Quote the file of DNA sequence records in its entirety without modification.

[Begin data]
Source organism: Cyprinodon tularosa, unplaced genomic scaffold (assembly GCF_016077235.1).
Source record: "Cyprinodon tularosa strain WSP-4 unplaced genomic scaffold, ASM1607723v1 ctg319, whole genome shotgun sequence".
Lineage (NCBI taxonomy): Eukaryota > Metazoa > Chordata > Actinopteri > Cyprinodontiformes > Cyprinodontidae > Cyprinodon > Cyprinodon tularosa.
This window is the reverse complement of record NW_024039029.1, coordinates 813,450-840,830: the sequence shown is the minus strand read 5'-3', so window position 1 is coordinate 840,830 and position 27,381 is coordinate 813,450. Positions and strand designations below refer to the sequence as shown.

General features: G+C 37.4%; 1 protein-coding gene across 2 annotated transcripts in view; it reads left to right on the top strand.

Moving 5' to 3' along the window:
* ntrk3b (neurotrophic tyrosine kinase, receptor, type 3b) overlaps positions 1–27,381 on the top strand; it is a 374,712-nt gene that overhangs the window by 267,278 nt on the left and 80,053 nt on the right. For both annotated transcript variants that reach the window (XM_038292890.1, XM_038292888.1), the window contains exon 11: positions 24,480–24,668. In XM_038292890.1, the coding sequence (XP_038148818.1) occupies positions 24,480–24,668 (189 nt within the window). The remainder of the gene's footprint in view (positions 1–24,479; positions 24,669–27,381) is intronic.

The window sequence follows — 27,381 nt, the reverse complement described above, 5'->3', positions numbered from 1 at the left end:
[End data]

Source organism: Cyprinodon tularosa, unplaced genomic scaffold (assembly GCF_016077235.1).
Source record: "Cyprinodon tularosa strain WSP-4 unplaced genomic scaffold, ASM1607723v1 ctg319, whole genome shotgun sequence".
Lineage (NCBI taxonomy): Eukaryota > Metazoa > Chordata > Actinopteri > Cyprinodontiformes > Cyprinodontidae > Cyprinodon > Cyprinodon tularosa.
This window is the reverse complement of record NW_024039029.1, coordinates 813,450-840,830: the sequence shown is the minus strand read 5'-3', so window position 1 is coordinate 840,830 and position 27,381 is coordinate 813,450. Positions and strand designations below refer to the sequence as shown.

General features: G+C 37.4%; 1 protein-coding gene across 2 annotated transcripts in view; it reads left to right on the top strand.

Moving 5' to 3' along the window:
* ntrk3b (neurotrophic tyrosine kinase, receptor, type 3b) overlaps positions 1–27,381 on the top strand; it is a 374,712-nt gene that overhangs the window by 267,278 nt on the left and 80,053 nt on the right. For both annotated transcript variants that reach the window (XM_038292890.1, XM_038292888.1), the window contains exon 11: positions 24,480–24,668. In XM_038292890.1, the coding sequence (XP_038148818.1) occupies positions 24,480–24,668 (189 nt within the window). The remainder of the gene's footprint in view (positions 1–24,479; positions 24,669–27,381) is intronic.

The window sequence follows — 27,381 nt, the reverse complement described above, 5'->3', positions numbered from 1 at the left end: